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I don't really see the point of alternate fingerings when you could already use another.

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    Try a low A#-B trill with the standard fingering and get back to me. – MattPutnam Oct 20 '17 at 15:04
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When you learn to play the clarinet, or sax, or several other woodwinds, you'll soon find that it's much easier to play a variety of note sequences by making use of the alternate keys or alternate fingerings. In fact, if you look at the three articulated keys controlling the bottom holes (so either left or right pinky can play each of 3 notes), you'll quickly understand that many note sequences would be unplayable without this option.

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I'm not sure which instrument you are asking about, however, the following applies to all instruments.

Sometimes the particular fingering for a particular note or set of noted depends on what comes before or what comes afterwards in the music. Music doesn't consist of single notes or single chords (except for some ultra-minimalist stuff maybe).

On a piano, one can play any isolated note with any finger. However, much of alternative fingering technique is designed to make the music sound smooth and to minimize the hand movement necessary.

On wind instruments, sometimes alternative fingerings have different tone quality and some may be more suitable for fast music and some for slow. Again, minimizing hand movement is still useful.

  • It quotes clarinet in the question, and clarinet has alternative fingerings for some notes. – Tim Oct 20 '17 at 7:09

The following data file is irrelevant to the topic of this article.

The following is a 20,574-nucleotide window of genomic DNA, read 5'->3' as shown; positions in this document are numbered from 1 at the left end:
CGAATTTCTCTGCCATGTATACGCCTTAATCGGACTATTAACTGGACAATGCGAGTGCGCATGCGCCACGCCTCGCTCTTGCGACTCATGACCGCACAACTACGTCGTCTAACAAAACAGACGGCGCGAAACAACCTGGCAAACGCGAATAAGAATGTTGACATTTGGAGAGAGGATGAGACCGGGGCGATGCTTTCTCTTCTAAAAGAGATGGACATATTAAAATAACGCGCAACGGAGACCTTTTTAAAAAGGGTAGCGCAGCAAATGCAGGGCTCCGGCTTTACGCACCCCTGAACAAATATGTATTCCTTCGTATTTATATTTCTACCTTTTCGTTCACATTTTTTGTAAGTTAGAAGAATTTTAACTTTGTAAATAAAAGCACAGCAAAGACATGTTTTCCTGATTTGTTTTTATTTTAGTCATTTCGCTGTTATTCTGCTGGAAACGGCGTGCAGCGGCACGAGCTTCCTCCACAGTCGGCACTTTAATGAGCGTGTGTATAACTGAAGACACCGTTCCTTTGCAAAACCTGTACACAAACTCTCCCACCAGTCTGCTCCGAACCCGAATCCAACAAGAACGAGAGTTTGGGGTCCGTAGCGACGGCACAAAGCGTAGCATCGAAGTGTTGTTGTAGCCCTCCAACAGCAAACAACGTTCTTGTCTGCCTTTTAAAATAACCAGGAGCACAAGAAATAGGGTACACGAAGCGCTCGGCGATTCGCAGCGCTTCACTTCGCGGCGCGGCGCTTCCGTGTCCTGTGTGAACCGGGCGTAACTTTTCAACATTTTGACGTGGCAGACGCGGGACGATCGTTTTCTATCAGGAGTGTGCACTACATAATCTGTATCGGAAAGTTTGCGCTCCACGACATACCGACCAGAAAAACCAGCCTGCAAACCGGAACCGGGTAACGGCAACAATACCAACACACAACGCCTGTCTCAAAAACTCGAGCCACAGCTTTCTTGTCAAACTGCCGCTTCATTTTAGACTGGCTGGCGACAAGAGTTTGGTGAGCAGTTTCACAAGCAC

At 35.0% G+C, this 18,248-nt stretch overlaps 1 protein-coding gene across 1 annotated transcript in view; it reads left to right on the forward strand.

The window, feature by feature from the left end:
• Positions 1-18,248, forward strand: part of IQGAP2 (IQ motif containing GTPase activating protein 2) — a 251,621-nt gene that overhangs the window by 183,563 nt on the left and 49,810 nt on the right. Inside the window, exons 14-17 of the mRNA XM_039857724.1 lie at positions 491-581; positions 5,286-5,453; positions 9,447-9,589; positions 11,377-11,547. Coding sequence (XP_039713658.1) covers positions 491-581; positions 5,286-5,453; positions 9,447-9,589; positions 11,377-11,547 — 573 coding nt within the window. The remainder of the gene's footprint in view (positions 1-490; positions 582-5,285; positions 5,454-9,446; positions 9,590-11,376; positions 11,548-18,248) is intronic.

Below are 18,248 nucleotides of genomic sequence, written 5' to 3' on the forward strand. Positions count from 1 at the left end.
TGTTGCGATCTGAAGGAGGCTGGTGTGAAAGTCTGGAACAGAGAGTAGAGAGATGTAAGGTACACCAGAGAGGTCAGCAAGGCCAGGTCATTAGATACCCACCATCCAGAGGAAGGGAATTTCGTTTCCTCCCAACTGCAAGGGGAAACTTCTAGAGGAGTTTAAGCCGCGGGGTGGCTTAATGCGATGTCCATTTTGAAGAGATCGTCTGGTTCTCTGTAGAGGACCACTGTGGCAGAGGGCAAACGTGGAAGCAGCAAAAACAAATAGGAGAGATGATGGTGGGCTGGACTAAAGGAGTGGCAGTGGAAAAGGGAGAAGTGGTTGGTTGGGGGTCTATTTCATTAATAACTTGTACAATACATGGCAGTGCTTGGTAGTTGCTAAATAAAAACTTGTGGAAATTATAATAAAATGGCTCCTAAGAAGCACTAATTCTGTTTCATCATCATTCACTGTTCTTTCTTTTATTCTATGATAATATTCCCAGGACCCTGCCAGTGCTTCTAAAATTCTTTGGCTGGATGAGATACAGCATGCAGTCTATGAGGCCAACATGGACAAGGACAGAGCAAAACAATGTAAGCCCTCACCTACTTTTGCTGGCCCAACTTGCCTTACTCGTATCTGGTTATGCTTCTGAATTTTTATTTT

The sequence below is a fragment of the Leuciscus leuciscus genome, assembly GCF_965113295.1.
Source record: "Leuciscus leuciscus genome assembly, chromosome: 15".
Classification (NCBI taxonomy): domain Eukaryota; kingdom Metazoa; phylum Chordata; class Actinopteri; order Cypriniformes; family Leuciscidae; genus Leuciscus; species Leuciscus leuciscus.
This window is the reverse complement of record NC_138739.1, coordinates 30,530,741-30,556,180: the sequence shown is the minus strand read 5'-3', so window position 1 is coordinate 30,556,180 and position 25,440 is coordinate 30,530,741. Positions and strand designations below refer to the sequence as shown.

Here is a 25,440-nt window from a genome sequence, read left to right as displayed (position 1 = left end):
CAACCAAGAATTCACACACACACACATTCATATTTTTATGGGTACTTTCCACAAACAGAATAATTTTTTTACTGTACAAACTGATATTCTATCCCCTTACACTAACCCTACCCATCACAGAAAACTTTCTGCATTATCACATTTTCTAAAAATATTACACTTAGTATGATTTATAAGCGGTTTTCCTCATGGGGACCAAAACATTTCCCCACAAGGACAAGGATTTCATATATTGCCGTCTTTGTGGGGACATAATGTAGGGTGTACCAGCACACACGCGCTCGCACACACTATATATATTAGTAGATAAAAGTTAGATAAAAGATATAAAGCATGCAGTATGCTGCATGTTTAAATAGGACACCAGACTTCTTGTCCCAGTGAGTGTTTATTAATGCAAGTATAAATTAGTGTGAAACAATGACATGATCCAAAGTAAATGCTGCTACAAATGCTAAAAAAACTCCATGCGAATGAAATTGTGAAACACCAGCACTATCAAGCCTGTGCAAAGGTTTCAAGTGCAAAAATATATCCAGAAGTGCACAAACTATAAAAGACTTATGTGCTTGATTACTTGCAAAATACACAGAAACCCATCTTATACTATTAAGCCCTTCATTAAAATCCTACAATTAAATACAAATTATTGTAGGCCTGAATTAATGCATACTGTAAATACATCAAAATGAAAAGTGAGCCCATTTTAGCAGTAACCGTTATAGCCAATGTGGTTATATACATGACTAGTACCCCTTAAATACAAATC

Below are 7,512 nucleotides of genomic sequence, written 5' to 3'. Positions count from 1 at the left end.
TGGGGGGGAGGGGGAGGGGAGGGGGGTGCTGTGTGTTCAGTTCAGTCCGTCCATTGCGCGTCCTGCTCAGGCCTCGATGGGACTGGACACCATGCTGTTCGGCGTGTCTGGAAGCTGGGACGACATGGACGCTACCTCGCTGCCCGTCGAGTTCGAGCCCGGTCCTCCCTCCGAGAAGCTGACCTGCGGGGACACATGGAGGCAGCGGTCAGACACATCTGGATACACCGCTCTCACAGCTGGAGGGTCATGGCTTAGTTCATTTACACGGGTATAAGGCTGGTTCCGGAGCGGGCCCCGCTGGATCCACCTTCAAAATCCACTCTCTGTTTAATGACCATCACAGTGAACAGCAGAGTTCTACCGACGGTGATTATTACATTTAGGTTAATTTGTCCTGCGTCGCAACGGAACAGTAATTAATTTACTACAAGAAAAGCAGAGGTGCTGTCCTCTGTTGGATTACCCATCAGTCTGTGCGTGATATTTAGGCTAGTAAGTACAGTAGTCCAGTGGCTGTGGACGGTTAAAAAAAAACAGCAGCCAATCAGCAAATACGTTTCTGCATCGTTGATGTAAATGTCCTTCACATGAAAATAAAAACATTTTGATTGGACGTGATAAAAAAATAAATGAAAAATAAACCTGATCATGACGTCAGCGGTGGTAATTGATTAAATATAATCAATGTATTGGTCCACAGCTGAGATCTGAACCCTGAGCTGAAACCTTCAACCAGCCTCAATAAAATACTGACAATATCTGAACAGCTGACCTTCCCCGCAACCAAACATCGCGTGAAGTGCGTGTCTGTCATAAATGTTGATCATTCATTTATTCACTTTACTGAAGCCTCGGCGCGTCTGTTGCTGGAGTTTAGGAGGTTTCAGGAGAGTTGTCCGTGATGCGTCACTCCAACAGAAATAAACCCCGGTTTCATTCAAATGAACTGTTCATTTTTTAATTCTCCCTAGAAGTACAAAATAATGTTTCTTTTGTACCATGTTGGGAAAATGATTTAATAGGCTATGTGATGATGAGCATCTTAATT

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If you want to trill on a note, having to both put fingers down and up makes it really hard. So you often revert to an alternate fingering, sometimes with not really kosher pitch. Flutes and some other woodwinds actually have extra redundant keys specifically for facilitating trills.

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Alternate fingerings not necessarily produce the identical tone, it may be slightly different, which depending on the context, may be reason enough to use it. So standard fingering may be slightly to sharp, which is fine for a leading tone, where this is exactly needed.

There also also some simple fingerings, which work fine for a single/starting tone, but require massive attention if applied to the end tone of a slur. So a fingering, which is slightly off the mark, but reliably works may be preferred.

For the mentioned trills are special trill tables, so I would not consider them as alternate fingerings in general, since due to the short duration of each note, bigger deviations from target pitch are acceptable.

  • This is untrue for clarinets, where there are several alternate keys which open/close exactly the same holes. – Carl Witthoft Oct 20 '17 at 12:46
  • @CarlWitthoft: this does not actually make my argument invalid as long alternate fingers exist, which close different holes. – guidot Oct 20 '17 at 14:59
  • Further, an experienced musician is aware of such putative pitch or tone differences, and adjusts as necessary to counteract them. – Carl Witthoft Oct 20 '17 at 18:49

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